@JayeNM you mention a chemical bath, what would this consist of and is it available for an amateur like myself to buy as this my main concern that a wash in soapy water might not remove the smell completely.
My apologies for the late reply but I haven't been able to indulge my sax hobby for a while and some how haven't had any notifications your advices are a great help to me.
As the sax in question is a vintage King Zephyr I was hoping to replace the pads with all white ones as some of the old ones are white or at least something that resembles white already,advice on the best place to acquire these would be a great help.I did buy a set of tan pads from fleabay supposedly for the sax because they were quite cheap just to see what they might be like and was not impressed with the quality at all and at the moment haven't checked if all the right sizes are there as the sax is still in one piece,is there a genuine list of correct pad sizes for a king Zephyr available as I believe they do exist for a lot of American saxes.
Thanks again for everyone's help
 

JayeNM

Formerly JayePDX
Messages
891
Location
New Mexico, US
.... the pads are toast which is not a problem as I would like to replace them anyway.

@JayeNM you mention a chemical bath, what would this consist of ? and is it available for an amateur like myself to buy as this my main concern that a wash in soapy water might not remove the smell completely.

As the sax in question is a vintage King Zephyr I was hoping to replace the pads with all white ones as some of the old ones are white or at least something that resembles white already, advice on the best place to acquire these would be a great help.

I did buy a set of tan pads from fleabay supposedly for the sax because they were quite cheap just to see what they might be like and was not impressed with the quality at all and at the moment haven't checked if all the right sizes are there as the sax is still in one piece,is there a genuine list of correct pad sizes for a king Zephyr available ? as I believe they do exist for a lot of American saxes.
1) OK so if you were gonna get a repad then that will solve the problem right there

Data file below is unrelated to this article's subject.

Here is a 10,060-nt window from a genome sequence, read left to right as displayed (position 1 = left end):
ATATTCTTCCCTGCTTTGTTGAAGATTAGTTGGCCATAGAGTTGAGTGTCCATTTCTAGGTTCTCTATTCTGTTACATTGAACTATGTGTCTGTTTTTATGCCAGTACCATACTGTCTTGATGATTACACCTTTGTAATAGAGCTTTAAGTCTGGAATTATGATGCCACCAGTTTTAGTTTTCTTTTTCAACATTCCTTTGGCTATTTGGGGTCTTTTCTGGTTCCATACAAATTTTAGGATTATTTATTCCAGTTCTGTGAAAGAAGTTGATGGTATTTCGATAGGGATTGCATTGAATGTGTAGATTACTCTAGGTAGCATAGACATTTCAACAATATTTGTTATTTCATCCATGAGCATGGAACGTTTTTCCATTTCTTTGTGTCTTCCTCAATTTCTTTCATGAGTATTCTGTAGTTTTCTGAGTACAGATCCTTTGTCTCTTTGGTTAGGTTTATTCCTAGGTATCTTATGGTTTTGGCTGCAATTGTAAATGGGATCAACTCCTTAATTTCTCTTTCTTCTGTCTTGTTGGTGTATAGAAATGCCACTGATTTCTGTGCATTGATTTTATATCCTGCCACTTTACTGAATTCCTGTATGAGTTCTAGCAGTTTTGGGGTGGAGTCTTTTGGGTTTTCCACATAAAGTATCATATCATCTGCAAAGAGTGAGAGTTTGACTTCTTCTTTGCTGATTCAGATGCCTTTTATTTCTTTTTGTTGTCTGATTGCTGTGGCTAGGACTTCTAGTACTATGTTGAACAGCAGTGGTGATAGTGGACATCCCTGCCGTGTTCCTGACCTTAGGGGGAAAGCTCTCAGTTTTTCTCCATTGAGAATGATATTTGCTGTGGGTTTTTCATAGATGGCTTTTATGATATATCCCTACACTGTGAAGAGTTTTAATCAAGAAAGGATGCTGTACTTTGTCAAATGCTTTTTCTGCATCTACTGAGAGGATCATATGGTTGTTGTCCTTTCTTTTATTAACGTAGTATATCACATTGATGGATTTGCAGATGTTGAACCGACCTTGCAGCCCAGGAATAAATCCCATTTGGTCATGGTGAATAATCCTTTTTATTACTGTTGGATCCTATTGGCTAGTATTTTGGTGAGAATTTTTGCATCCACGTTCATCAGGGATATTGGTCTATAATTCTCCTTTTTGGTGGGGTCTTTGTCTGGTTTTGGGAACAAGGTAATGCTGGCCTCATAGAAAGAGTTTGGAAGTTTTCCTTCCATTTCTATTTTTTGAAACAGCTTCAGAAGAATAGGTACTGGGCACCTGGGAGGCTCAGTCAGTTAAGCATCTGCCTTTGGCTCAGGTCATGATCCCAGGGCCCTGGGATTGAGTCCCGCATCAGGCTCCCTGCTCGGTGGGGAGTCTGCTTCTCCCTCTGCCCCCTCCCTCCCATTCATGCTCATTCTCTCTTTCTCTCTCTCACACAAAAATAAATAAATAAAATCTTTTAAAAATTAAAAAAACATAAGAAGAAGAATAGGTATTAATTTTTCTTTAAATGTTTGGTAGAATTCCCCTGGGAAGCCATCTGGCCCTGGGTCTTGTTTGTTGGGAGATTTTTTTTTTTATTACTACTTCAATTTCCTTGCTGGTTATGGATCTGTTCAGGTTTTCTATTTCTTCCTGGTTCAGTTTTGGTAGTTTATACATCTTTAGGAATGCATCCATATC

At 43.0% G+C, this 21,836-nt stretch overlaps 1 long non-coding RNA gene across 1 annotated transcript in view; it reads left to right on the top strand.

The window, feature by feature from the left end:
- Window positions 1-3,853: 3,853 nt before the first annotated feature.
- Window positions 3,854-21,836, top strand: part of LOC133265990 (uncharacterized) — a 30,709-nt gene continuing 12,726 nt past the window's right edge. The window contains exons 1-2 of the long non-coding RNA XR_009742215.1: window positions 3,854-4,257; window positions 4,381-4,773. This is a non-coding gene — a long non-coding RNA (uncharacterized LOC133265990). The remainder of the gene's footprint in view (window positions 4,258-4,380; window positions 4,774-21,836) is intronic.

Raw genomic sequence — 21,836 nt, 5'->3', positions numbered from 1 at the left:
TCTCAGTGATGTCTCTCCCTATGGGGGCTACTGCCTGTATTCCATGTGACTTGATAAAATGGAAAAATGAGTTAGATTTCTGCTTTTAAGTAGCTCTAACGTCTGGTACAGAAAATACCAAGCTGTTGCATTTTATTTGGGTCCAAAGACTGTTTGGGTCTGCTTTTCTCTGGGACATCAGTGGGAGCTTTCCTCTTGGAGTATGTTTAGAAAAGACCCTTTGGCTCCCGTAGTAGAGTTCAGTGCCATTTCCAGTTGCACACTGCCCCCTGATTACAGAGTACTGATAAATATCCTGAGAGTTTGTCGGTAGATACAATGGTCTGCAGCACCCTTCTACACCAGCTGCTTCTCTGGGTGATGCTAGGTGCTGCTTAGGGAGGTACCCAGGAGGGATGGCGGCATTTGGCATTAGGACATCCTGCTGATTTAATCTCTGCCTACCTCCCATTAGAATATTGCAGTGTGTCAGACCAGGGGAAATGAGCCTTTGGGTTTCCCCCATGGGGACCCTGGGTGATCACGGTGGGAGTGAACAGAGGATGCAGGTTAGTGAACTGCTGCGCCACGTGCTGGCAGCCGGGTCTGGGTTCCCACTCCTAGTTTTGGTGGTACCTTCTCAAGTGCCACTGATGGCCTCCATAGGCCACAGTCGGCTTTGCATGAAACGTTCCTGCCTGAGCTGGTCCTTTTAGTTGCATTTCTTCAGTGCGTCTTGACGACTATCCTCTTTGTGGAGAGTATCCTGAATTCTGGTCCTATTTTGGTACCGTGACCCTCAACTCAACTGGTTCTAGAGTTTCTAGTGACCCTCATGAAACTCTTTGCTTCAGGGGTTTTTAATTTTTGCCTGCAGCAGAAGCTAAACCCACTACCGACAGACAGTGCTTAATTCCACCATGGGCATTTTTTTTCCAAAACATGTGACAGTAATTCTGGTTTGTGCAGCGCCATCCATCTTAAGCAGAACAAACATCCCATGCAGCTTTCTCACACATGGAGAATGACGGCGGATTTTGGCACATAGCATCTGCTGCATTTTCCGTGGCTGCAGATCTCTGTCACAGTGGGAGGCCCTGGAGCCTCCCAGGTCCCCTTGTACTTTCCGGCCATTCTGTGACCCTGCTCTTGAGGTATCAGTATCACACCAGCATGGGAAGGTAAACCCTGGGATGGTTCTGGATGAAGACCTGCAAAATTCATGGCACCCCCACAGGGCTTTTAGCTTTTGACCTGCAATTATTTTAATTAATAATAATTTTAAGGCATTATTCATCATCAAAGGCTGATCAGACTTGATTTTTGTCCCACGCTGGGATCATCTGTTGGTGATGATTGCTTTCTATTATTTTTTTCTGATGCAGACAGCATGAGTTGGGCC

2) Chem bath - well, it sounds like you are gonna do the work yourself ? Because typically if you were having a tech do a repad, you could just ask 'em to chem bathe or sonic bathe the body and keys as well and that would be that.

IF you are gonna try this at home, you could do a home brew chem bath using Wrights Copper Cream or Barkeeper's Friend (if available in UK), followed by a soap and water bath.

OR if you are gonna do the repadding yourself, you could ALSO simply remove the pads and take the disassembled sax to a tech and have them do the chem/sonic bath. This would be relatively cheap particularly since the tech doesn't have to disassemble and reassemble the horn themselves.


3) White pads - the real good ones are the Roo pads (although I personally do not like Roos, I find they harden too much with age and feel too hard under the fingers once they do). MusicMedic.com here in US in my go-to supplier for Roo pads...perhaps someone closer to you can suggest who might carry white Roos on your side of the Pond.

Keep in mind now, chinese makers have jumped on the white pad wagon and are also producing white pads...not kangaroo leather, just standard leather, but white. Their quality is as variable as asian-sourced tan pads - some decent, some notsomuch.
(As humanity often goes, this of course has led to unscrupulous sellers claiming their repadded/overhauled horns have been outfitted with brand-new sets of white Roos, when in fact the pads are just chinese standard leather pads which happen to be white - but I digress...)


So you can find white pads on eFlay as well (problem here becomes they usually sell 'em in pre-sized sets - although even THERE I have in past contacted some eFlay sellers and asked them if rather than sending me THEIR sizes, I can give them my pre-measured sizes and they sell me THAT set In a few cases, actually, they agreed to that).

4) Pre-sized Pad Sets - OOOOOMPH. Nope. Uh-uh ! (as opposed to uh-huh !) Inevitably on vintage horns a pre-sized pad set is gonna have a few pads which are wrong...and I don't mean off by .5mm...I mean wrong to the degree where you really cannot use those 3-4 pads on the horn if you wanna do a proper job.

My advice (always) - Buy yourself a set of digital calipers, and when you remove the old pads measure the pads and the keycups - write everything down, and order the pad sizes the calipers tell you exist. This is the only way to get a proper set of pads for a vintage horn.

Good luck, if you have any questions about my comments above feel free to message me or ask here. Perhaps JBT or Stephen can add their opinions/suggestions as well.
 
Last edited:

Phil

Member
Commercial Café Supporter
Messages
596
Location
France
As a side note, Bar keepers Friend is great stuff to have for the kitchen too. It is sold in Europe and through Amazon UK. In the kitchen nothing removes stains on pots and pans better....if you happen to care and enjoy cooking. I had no idea you would put it in a chem bath but I can see why it would be used now that Jaye mentioned it. I dont suggest the liquid form. Its just paying for water. Also over time the material settles and becomes extremely difficult to mix in...Im talking the need for a metal dowel to break it up.